Demodex Mites & Rosacea Treatments | Natural Health Blog

Date: 09/13/2012    Written by: Beth Levine

Mites and Rosacea

Rosacea is the skin condition that makes the face turn red and may cause swelling and skin sores that look like acne.  Summer is ending, which may bring some relief to sufferers since the sun and heat of the season can produce flare-ups.  This is a skin condition with no cure according to medical science, so the best we can do is attempt to identify triggers and avoid them as much as possible.  However, now there may be new hope on the horizon to cure rosacea as new research increases our understanding of its possible cause.  A recent study has determined that microscopic mites may be responsible for rosacea.1

Rosacea is a common skin disorder that affects approximately 14 million Americans.2  It is more frequently found in women than in men, typically after the age of 30, and produces redness around the face, especially near the nose, cheeks, forehead, and chin.  The affected skin tends to become irritated and bumpy.  Until now, scientists had little understanding of the cause of rosacea, but outbreaks are known to be triggered by stress, sun exposure, and certain foods and beverages.3

Researchers at the National University of Ireland, Maynooth in Kildaire, have discovered that rosacea may well be the result of irritation by tiny creatures called Demodex mites that are present on most adults' skin.  In fact, these mites are estimated to inhabit the skin and hair follicles of 96 to 98 percent of adults.4  Prior to this study, they had a possible but unproven association with thinning hair and acne, but were generally believed to live harmlessly on skin and digest microscopic quantities of the sebum produced there.

The scientists found, however, that people with rosacea play host to much larger colonies of Demodex mites than others do.  The difference they discovered was actually ten-fold more for rosacea sufferers than for those without the condition.  The researchers speculate that the Demodex population may expand due to aging, in response to illness, or because of stress in those who are susceptible.

It does not appear to be the mites themselves that bring on the rosacea, but the bacteria they release across the skin when they die. The bacteria produce a reaction by the body's immune system resulting in the redness and inflammation that are the hallmarks of the condition.  And although more evidence is needed to prove this theory definitively, it does seem reasonable.  Rosacea generally responds to antibiotics and sufferers experience fewer, less severe flare-ups when taking these drugs.  However, it is definitely not the inflammation that antibiotics treat, since other anti-inflammatories such as steroids have no effect whatsoever on rosacea.  Instead, it would seem, the antibiotics are likely killing off the bacteria produced by the Demodex mites.  Additionally, flare-ups often occur during periods of heat and humidity, which are optimal conditions for the growth of mite populations.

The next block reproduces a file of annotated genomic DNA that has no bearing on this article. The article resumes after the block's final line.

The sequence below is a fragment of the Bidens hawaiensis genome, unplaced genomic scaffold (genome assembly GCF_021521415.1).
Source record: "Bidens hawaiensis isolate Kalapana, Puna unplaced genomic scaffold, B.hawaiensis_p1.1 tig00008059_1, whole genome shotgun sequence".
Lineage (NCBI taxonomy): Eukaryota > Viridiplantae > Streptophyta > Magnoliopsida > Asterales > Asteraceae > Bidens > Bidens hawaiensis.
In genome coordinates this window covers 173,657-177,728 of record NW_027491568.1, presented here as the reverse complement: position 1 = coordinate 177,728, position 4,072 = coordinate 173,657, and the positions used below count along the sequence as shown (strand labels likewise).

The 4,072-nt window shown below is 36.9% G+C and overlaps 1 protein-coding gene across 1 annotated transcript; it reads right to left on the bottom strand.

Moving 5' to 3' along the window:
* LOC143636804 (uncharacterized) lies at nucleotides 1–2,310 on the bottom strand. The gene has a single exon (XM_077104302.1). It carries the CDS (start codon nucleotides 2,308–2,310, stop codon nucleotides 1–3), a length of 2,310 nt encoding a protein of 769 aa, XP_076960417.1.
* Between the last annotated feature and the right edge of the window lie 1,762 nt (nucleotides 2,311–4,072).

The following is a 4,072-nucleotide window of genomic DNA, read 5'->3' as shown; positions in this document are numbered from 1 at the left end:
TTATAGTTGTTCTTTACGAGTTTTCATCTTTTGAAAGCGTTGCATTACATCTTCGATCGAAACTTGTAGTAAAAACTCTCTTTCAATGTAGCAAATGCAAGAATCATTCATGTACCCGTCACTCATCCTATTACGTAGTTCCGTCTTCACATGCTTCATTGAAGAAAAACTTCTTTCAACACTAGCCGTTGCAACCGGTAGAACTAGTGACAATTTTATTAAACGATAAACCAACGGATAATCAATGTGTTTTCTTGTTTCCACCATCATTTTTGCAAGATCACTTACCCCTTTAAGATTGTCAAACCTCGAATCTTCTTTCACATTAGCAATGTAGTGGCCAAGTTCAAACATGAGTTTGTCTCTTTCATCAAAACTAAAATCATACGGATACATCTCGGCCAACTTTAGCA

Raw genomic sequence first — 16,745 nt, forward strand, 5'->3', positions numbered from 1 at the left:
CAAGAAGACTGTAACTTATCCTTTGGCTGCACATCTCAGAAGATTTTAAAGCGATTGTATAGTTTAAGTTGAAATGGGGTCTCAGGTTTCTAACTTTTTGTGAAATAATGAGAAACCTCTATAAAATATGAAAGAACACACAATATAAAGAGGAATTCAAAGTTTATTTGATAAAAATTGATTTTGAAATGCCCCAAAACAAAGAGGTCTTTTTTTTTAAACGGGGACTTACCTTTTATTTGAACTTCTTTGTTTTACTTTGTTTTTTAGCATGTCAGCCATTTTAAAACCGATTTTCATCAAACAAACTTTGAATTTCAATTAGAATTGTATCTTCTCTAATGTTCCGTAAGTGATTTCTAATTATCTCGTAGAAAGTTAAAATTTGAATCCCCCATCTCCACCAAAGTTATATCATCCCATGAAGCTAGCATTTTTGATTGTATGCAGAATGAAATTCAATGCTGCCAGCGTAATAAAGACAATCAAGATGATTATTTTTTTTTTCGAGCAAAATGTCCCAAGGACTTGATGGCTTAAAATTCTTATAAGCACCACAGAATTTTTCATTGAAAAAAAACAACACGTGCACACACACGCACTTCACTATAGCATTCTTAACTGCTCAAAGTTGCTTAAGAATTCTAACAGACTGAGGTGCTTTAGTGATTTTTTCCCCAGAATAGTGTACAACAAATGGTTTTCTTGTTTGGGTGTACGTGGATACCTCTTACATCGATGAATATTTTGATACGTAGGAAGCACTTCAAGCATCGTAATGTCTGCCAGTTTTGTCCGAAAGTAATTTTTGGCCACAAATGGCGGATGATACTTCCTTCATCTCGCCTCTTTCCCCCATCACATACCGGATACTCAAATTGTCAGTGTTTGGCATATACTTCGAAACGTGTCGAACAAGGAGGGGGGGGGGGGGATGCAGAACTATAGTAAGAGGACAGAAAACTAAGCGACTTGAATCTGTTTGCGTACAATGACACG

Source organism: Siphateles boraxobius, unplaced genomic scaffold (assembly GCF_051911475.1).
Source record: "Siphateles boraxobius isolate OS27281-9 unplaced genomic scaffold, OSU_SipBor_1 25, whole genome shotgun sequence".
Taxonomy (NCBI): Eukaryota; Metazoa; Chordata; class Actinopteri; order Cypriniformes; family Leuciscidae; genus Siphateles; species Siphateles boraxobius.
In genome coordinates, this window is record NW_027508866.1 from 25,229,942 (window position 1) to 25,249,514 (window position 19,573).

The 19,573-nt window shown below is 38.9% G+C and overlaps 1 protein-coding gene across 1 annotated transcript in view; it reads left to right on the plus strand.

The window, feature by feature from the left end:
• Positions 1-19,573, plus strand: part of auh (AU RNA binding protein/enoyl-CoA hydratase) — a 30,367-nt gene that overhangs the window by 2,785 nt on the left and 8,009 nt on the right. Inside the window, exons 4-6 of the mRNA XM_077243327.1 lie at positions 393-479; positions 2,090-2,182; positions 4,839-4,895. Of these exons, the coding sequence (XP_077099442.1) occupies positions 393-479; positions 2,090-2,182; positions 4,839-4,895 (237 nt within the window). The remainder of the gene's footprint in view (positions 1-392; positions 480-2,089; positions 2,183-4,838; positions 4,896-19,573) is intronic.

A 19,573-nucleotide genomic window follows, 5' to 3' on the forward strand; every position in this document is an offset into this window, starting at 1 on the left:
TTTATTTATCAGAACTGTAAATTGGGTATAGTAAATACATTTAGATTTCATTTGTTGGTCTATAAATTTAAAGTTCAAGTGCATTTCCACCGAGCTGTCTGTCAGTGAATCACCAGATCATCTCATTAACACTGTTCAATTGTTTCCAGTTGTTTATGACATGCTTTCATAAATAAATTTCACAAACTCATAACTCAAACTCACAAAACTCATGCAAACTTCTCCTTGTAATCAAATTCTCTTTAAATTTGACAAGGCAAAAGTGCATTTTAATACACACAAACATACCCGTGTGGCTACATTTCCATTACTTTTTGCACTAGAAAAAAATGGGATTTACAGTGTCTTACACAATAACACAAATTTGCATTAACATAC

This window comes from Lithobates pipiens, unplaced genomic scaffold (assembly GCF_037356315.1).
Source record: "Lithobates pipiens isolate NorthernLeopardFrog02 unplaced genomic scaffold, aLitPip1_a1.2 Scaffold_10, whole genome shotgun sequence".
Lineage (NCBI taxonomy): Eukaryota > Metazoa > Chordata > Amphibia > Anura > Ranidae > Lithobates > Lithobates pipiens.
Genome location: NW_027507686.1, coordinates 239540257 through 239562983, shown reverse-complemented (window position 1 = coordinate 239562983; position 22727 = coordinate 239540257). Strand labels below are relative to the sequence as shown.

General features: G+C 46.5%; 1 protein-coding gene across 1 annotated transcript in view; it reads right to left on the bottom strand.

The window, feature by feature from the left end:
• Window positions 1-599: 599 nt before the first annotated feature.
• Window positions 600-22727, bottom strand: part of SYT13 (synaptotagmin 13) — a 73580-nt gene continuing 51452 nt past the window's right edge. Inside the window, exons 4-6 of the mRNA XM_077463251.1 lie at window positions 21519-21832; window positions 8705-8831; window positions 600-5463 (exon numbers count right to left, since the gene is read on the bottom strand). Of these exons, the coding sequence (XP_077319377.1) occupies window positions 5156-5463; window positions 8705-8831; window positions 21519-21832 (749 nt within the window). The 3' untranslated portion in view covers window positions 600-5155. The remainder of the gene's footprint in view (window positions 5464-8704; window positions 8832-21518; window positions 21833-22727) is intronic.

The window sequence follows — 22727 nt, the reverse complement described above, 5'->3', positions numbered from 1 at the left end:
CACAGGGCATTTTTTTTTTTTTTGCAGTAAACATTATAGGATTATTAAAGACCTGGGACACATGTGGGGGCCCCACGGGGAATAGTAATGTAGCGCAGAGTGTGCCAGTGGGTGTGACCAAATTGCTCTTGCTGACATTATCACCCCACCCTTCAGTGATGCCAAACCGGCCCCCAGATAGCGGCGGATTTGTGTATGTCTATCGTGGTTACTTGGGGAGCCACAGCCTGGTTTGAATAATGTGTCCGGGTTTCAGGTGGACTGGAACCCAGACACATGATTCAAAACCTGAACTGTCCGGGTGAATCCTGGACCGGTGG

Unsurprisingly, pharmaceutical companies are already jumping on this finding to start working on a product that specifically eliminates Demodex mites.  Maybe they can come up with some form of treatment that is better than going on and off courses of oral antibiotics and killing much of the beneficial bacteria within the body, but who knows what safety issues any new product would create.

A safer, and likely more effective, solution is to take a natural approach to clearing the skin of rosacea. Instead of using antibiotics to destroy all forms of bacteria good and bad, try a solution specifically designed to control Demodex mites.  One definitely worth considering is Chang Sheng Herbal Rejuvenating Soap. This product has 30 years worth of trials, research, and testing at Qingdao Medical University in China on more than 900,000 people behind it (talk about being ahead of Western medicine).  Another option is an all-natural antibacterial face wash.  Look for one containing Manuka oil, also known as New Zealand Tea Tree, which features a number of active compounds for optimal natural power to fight bacteria on the skin.

 

1 Goodman, Brenda. "Are Mites Causing Your Rosacea?" WebMD. 30 August 2012. Accessed 3 September 2012. <http://www.webmd.com/skin-problems-and-treatments/news/20120830/are-mites-causing-your-rosacea>.

2 "Rosacea." National Institute of Arthritis and Musculoskeletal and Skin Diseases. September 2009. Accessed 4 September 2012. <http://www.niams.nih.gov/health_info/rosacea/rosacea_ff.asp>.

3 "Factors That May Trigger Rosacea Flare-Ups." Rosacea.org. Accessed 4 September 2012. <http://www.rosacea.org/patients/materials/triggers.php>.

4 Woods, Chuck. "It's Enough To Make Your Skin Crawl." University of Florida. 23 April 2003. Accessed 4 September 2012. <http://entnemdept.ufl.edu/pestalert/acne.htm>.

5. < http://demodex.com/>

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Comments

  •  
    Submitted by Frieda on
    October 3, 2012 - 8:14am

    Good information and not well known. Rosacea can be devastating. It can affect the eyes in extreme cases, too. My case was resolved by monthly glycolic acid treatments from a very clever aesthetician, who was perfectly capable or reading a scientific study and then acting on it.

  •  
    Submitted by Alex St Clair on
    October 3, 2012 - 12:45pm

    Was surprised at my last visit to my dermatologist (3 years ago) to hear that I had acne rosacea, for which he prescribed a topical cream, which helped only a little, so I decided to try my own remedies.

    He had already told me that the condition was incurable and would probably keep recurring. (Doctors love "incurable" conditions!)

    I treated it with an iodine-based surgical scrub which I used in my evening shower in place of soap on my face, an ointment containing bee propolis applied before bed on forehead, cheeks and nose, and a spray of colloidal silver in my face, including my eyes (held open) after washing my face each morning.

    It took about 2 months to get rid of the acne rosacea, and it has never returned.

  •  
    Submitted by Lesley Keen on
    July 31, 2014 - 6:53am

    have sent for Propolis cream for my Rosacia i am praying it helps as I can not stand the burning stinging itching feeling I get The silver spray you mentioned sounds very good - I have a moisteriser with it in - forgot about it - would you put them on at different times of the day - propolis on at morning and the silver moituriser afternoon ?

  •  
    Submitted by vadore on
    January 14, 2013 - 11:14pm